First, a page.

The new album cannot be tied down to a single inspiration. Though Juturna, the band’s first album, was inspired somewhat specifically by the film Eternal Sunshine of the Spotless Mind, featuring the themes of loss, robbery, and uncertainty, Blue Sky Noise has its roots in a more vague concept. ‘It’s everything.’ Says Green. ‘It’s the awesomest shit in your life and it’s the shittiest shit in your life and it’s all the shit in the middle.’


The band as a whole is inspired by everything, each moment gathering a new idea as fast as an old one is lost. Apparently the central theme behind Anthony Green’s personal philosophy in music began in the third grade. ‘I was pretending that I was throwing up, trying to get the school nurse to call my mom. And that’s when I started playing music, when I first started making sounds come out of my mouth to try to fool people into letting me go home.’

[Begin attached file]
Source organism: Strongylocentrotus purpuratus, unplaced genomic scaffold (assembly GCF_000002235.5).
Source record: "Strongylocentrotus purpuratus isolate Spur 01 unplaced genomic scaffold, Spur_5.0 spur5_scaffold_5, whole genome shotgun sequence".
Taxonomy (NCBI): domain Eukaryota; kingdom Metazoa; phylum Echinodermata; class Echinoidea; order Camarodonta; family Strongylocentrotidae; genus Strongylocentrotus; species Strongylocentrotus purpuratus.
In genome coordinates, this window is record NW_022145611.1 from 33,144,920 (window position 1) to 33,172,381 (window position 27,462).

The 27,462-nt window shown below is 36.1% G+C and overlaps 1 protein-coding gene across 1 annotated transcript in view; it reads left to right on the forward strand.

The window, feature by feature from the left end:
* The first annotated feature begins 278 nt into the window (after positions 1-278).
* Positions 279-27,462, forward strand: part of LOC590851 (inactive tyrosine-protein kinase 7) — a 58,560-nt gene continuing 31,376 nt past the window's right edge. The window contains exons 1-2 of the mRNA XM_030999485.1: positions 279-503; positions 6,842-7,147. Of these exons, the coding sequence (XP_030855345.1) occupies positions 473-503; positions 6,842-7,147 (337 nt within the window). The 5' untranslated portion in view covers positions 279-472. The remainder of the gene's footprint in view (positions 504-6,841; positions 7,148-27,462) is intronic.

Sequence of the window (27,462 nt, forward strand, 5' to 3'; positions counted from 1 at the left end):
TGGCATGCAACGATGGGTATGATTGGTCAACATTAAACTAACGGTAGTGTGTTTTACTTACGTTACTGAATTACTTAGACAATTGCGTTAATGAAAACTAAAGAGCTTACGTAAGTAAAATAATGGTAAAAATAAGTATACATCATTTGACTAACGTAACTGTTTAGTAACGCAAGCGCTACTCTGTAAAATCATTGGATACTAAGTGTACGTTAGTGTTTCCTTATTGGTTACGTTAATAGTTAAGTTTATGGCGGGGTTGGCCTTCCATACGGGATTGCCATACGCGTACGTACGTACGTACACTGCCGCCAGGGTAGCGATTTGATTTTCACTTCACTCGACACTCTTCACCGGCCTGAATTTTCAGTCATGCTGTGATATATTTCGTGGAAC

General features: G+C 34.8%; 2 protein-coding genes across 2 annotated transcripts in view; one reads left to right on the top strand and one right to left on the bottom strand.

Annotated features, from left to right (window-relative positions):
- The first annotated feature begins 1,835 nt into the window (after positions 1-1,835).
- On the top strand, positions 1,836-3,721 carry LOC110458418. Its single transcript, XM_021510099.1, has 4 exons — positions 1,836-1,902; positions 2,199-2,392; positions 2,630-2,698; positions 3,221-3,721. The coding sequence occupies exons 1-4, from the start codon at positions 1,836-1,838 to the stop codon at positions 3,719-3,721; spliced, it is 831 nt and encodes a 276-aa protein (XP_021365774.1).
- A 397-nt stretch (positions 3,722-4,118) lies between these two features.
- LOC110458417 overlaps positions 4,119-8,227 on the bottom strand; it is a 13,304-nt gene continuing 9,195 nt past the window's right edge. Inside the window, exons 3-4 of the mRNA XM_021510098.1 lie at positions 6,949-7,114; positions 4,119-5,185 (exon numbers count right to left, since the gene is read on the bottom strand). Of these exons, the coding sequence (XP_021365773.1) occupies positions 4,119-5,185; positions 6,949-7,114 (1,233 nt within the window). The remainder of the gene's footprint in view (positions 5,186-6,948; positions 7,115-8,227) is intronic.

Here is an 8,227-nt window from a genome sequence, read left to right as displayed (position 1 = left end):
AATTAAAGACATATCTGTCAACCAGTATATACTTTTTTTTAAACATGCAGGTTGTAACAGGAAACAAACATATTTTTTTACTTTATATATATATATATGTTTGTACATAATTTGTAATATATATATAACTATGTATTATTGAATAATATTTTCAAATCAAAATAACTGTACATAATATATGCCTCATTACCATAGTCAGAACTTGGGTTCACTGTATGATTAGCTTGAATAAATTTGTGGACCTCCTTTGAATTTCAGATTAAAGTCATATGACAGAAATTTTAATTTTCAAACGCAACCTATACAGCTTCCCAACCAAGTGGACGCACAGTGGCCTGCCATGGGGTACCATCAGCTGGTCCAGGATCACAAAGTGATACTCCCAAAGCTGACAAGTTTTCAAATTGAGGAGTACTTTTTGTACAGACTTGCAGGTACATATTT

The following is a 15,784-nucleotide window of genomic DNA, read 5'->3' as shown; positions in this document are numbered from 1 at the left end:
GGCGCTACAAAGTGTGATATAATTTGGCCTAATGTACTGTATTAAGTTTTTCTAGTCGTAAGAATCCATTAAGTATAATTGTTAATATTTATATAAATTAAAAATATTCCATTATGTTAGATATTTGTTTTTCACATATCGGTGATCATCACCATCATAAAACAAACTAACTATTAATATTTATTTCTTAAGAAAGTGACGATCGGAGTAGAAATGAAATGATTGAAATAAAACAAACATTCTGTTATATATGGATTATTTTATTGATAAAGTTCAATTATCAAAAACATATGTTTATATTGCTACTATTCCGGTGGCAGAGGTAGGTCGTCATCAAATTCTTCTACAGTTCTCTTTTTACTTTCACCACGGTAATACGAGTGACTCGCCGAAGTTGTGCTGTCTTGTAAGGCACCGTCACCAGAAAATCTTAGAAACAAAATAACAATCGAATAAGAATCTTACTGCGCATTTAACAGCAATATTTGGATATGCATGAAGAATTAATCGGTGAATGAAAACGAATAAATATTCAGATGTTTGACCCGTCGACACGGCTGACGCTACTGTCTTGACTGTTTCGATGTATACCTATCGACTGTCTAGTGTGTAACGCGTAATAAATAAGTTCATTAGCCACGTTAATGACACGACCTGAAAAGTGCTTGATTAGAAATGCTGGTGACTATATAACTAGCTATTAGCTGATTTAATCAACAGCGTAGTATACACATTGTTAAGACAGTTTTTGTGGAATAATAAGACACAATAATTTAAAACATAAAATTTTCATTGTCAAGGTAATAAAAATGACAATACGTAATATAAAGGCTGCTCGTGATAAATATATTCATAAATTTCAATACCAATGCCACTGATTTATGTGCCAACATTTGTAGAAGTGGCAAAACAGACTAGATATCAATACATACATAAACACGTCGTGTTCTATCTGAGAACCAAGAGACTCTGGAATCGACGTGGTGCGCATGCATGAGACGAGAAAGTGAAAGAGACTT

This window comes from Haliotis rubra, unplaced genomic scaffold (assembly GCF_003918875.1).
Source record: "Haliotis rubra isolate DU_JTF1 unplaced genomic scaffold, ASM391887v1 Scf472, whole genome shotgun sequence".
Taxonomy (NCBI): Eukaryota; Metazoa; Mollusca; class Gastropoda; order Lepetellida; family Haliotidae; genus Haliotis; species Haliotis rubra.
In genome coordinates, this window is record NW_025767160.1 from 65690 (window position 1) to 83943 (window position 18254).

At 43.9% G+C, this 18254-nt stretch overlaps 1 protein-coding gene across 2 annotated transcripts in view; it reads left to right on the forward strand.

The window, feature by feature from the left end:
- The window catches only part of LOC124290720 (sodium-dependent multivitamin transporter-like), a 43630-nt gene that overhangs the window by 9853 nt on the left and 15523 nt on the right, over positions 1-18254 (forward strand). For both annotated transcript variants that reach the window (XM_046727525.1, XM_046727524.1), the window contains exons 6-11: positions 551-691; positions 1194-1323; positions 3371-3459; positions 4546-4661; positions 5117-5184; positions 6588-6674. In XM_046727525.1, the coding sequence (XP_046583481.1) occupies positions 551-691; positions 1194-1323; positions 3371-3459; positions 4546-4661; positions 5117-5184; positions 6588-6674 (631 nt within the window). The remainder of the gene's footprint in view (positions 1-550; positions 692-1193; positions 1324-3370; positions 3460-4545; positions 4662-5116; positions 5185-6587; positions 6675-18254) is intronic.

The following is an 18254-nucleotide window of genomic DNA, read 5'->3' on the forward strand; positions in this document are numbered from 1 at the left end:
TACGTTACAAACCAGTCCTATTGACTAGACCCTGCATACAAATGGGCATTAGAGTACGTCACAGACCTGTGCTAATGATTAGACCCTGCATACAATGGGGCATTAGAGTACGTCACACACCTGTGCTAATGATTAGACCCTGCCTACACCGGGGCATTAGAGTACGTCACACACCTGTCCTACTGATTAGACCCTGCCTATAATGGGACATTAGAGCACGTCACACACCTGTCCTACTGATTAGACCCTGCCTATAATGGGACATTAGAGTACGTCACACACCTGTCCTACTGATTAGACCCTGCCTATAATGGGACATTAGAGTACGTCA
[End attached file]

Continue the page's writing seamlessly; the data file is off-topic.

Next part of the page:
If you’re crazy and don’t want to feel alone, come listen to Circa SurviveBut as for the moment, the band is enjoying being away from home, undertaking this new tour after a two-year break for recording. After completing a small European tour featuring the UK and Germany a couple of weeks ago, (‘I love you England,’ chimes in Nick), the band has no plans to stop touring, and talks of hopefully headlining a tour in the near future. It is a rare occasion for this band to venture outside the U.S, so when they do again return to the UK, they are not a band to pass on seeing live. Even after playing upwards of 500 shows, at the beginning of every night, the excitement that the band started out with is still the same, especially now, with new songs to play to new crowds. Blue Sky Noise contains some great songs to add to the Circa mix, some of the best including Glass Arrows, Imaginary Enemy, and Dyed in the Wool.